This past summer, Gloria Stock climbed a cliff in Newfoundland and today, she’s leading a virtual trek across Canada, all thanks to the help she received from the Lakeridge Health Regional Respiratory Rehabilitation Program. “For years, I struggled with just breathing,” says the 62-year-old Bowmanville resident. “Now I feel better overall. I have more energy.”
Diagnosed with Chronic Obstructive Pulmonary Disease (COPD) nine years ago, Gloria said her health was declining until her respirologist referred her to the program in January. After eight weeks of education and regular exercise closely monitored by a multi-disciplinary team, Gloria graduated into the maintenance portion of the program.
Every Tuesday and Thursday morning, she reports to the lower level of the Courtice Health Centre for her regular workout: 10 minutes each on two different stationary bikes and a treadmill, with sets of weights in between. “You get to meet other people with lung-related issues. We have a little bit of a social circle going on now,” says Gloria, who often wraps up her workout with breakfast at a nearby restaurant with a friend she met in the program.
In June, she convinced her colleagues and staff to embark on a Virtual Cross-Canada Trek both as a fun motivator and a chance to raise donations for the program. “It just kind of popped out of my mouth one day when I was on the treadmill,” Gloria explains. “I said something like, our legs are probably going to be so strong we could do a trek across Canada.”
The group launched their virtual walk from Vancouver, British Columbia at the beginning of September and in two weeks had clocked enough kilometers as a collective on the bikes and treadmills to cross the Alberta-Saskatchewan border. They hope to make it all the way into Durham Region by Nov. 19, to celebrate World COPD Day.
Staff, (made up of physiotherapist Karen Johnson, respiratory therapist Suzanne McVety and clerical support Angela Horton) have charted the group’s course on a map of Canada that hangs on the wall inside the gym and are posting interesting information about various ports along the way to further motivate walkers.
“So far, it has worked well,” says Karen Johnson. On average, about 25 to 30 walkers from the maintenance program take part in the virtual trek, attending twice a week. They are joined by another 18 participants in the regular program, who attend three times a week. Together, they are making their virtual way across Canada at an impressive rate of 600 km/week, with maintenance walkers clocking about 400 km/week alone.
The majority of participants have COPD and some even exercise while using oxygen provided to them by the program. “While we’ve had some clients who have asked to go faster or longer on the treadmill to further our distance, we still want to teach them to pace themselves to keep their breathing in control,” says Karen. “But it’s been a great motivator for attendance.”
That’s the biggest pay-off for the program, although some walkers like Gloria have taken it upon themselves to collect sponsorship from family and friends. Those walkers will get their name on the program’s donor wall with a Maple Leaf beside it to mark their trek.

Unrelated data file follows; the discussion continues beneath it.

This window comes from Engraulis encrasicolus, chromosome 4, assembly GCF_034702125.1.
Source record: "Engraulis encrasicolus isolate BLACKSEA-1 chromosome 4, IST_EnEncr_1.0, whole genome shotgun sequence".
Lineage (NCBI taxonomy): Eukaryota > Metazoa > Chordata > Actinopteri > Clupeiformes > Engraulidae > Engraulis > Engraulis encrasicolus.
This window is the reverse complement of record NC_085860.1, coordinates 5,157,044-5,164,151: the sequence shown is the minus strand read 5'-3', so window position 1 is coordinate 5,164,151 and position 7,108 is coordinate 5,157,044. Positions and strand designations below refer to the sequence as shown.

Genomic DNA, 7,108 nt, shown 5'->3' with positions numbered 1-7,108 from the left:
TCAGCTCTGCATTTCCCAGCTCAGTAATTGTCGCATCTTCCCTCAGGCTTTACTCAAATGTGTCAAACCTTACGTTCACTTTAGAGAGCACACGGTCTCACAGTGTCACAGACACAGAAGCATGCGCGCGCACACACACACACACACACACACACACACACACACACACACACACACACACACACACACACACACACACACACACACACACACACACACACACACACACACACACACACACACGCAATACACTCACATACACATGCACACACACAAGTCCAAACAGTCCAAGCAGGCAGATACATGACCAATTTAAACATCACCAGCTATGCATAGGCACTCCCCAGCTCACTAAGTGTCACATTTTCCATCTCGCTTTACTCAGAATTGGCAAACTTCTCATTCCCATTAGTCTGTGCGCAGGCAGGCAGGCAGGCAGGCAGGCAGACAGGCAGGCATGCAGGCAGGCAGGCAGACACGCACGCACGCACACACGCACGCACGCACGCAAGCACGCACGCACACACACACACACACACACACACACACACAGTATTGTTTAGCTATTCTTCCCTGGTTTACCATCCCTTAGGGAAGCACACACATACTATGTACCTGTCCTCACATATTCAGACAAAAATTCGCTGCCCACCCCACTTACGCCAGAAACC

Lakeridge Health funds the program, but from time to time, it receives donations from clients who have benefitted from taking part. They help pay commuter costs for clients who need help in getting to the sessions, exercise equipment and cooling fans. “Lung disease leads to inactivity which often becomes a downward spiral for those who have been diagnosed,” Karen explains. “People don’t want to do things because they become short of breath, but the less you do, the harder everything becomes.”
The Lakeridge Health Regional Respiratory Rehabilitation Program tries to help its clients achieve a maximum level of health and function while also teaching them how to live with their lung disease. “I often tell people we can’t repair damaged lung tissue but we can strengthen other body systems such as their muscles. Research has proven that when you strengthen the muscle you can break that downward spiral, leading to less shortness of breath and improvement in one’s quality of life,” says Karen.
Health experts are also beginning to realize the links between lung disease and depression. By taking part in the program, clients build confidence in their abilities again while developing friendships with others facing similar challenges. “We’re also getting them out of the house two to three times a week and into a social setting,” adds Karen. “Our clients motivate and encourage one another.”
Graduates of the maintenance program have gone on to establish their own exercise groups at other gyms like Durham Family YMCA and the Legends Centre, both in Oshawa. As for Gloria, like all clients, she’ll be reassessed at the end of her six months with the program, to determine if she’s ready to graduate, a moment she’s not hoping for anytime soon. “I’m going to keep coming as long as they have me,” she says. “I really strongly believe in it.”
For more information about the Lakeridge Health Regional Respiratory Rehabilitation Program, contact 905-576-8711, ext. 4349.